Tunisia's President Sparks Concern for Democracy

Parliament is dissolved, prime minister and other top officials are fired
By Newser Editors and Wire Services
Posted Jul 26, 2021 4:39 PM CDT
Tunisia's President Sparks Concern for Democracy
Tunisian soldiers guard at an entrance to parliament in Tunis on Monday.   (AP Photo/Hedi Azouz)

Troops surrounded Tunisia's parliament and blocked its speaker from entering Monday after the president suspended the legislature and fired the prime minister and other top members of government, sparking concerns for the North African country's young democracy. In the face of nationwide protests over Tunisia's economic troubles and the government's handling of the coronavirus crisis, President Kais Saied decided late Sunday to dismiss the officials, including the justice and defense ministers. Some demonstrators cheered the firings, shouting with joy and waving Tunisian flags, but others accused the president of a power grab, and the country's overseas allies expressed concern that it might be descending again into autocracy. In a move sure to fuel those worries, the AP reports, police raided the offices of broadcaster Al Jazeera and ordered it to shut down.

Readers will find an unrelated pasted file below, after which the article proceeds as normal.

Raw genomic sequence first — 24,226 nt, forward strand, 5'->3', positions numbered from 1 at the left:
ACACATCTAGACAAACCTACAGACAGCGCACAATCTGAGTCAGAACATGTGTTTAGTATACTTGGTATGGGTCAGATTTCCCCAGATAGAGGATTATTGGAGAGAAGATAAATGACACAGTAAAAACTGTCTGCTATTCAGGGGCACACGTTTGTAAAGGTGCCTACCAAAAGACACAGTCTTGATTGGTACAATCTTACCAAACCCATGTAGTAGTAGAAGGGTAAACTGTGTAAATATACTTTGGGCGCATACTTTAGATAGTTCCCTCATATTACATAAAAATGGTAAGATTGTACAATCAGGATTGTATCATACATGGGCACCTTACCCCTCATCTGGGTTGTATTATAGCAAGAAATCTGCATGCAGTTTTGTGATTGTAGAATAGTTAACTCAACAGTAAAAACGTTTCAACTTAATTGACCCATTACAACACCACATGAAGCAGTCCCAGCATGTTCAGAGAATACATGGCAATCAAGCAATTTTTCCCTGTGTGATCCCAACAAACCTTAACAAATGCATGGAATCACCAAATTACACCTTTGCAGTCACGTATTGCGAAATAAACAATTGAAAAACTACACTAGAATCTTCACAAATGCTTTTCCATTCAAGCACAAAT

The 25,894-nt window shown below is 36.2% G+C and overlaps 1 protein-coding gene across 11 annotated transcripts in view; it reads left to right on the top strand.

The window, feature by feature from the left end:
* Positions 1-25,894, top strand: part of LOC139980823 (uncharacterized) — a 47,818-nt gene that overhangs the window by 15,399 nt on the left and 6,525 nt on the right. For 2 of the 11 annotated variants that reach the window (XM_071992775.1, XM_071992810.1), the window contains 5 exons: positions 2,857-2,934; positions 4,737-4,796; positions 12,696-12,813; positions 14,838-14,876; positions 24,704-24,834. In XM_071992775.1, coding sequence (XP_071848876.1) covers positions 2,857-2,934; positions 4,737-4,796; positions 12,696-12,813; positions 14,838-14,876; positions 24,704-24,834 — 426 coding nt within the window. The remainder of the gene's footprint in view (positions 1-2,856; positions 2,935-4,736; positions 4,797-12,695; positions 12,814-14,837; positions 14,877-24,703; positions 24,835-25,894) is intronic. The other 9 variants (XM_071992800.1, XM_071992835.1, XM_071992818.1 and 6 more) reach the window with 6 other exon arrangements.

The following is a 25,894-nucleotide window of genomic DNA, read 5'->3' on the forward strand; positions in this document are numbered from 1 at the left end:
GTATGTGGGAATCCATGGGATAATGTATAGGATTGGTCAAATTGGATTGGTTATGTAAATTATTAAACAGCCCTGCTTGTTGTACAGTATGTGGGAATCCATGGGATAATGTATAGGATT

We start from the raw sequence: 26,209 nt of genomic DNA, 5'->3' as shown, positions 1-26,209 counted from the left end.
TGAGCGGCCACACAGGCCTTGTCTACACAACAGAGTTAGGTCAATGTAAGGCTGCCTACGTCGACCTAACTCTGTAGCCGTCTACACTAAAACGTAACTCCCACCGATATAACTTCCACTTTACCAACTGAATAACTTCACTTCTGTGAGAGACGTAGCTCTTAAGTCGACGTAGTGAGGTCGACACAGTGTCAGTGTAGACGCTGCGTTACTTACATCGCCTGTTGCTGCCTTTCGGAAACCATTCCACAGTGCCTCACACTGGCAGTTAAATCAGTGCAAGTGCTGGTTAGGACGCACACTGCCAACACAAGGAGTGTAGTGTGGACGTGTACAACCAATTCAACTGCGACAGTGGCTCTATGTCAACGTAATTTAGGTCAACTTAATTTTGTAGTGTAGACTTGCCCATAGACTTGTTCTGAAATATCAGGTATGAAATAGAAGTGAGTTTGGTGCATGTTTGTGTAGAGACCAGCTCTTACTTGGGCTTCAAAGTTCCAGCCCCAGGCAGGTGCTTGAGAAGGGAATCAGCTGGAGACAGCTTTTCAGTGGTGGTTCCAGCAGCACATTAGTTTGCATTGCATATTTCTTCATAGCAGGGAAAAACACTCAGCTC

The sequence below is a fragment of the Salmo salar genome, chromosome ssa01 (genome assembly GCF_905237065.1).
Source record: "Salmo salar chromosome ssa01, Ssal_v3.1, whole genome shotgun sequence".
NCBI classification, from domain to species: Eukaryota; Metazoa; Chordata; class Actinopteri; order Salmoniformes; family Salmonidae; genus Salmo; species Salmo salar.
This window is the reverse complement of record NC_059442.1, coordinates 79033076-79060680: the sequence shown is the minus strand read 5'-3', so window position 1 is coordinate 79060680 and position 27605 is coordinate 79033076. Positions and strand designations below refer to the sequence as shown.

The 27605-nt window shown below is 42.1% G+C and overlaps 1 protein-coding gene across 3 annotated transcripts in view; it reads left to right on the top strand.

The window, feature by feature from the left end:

Tunisia, which ignited the Arab Spring in 2011 when protests led to the overthrow of its autocratic leader, is often regarded as the only success story of those uprisings. But democracy did not bring prosperity: Tunisia's economy was already flailing before the pandemic, with 18% unemployment, and young people demanding jobs and an end to police brutality protested in large numbers earlier this year. The government recently announced cuts to food and fuel subsidies, fueling anger in impoverished regions. Thousands defied COVID restrictions Sunday in Tunis and other cities to demand the dissolution of parliament. The president said he had to take the actions because of concern over public violence. He said he acted according to the law—but parliament speaker Rached Ghannouchi, who heads the Islamist party that dominates the legislature, said the president didn't consult him or the prime minister as required.

(Read more Tunisia stories.)

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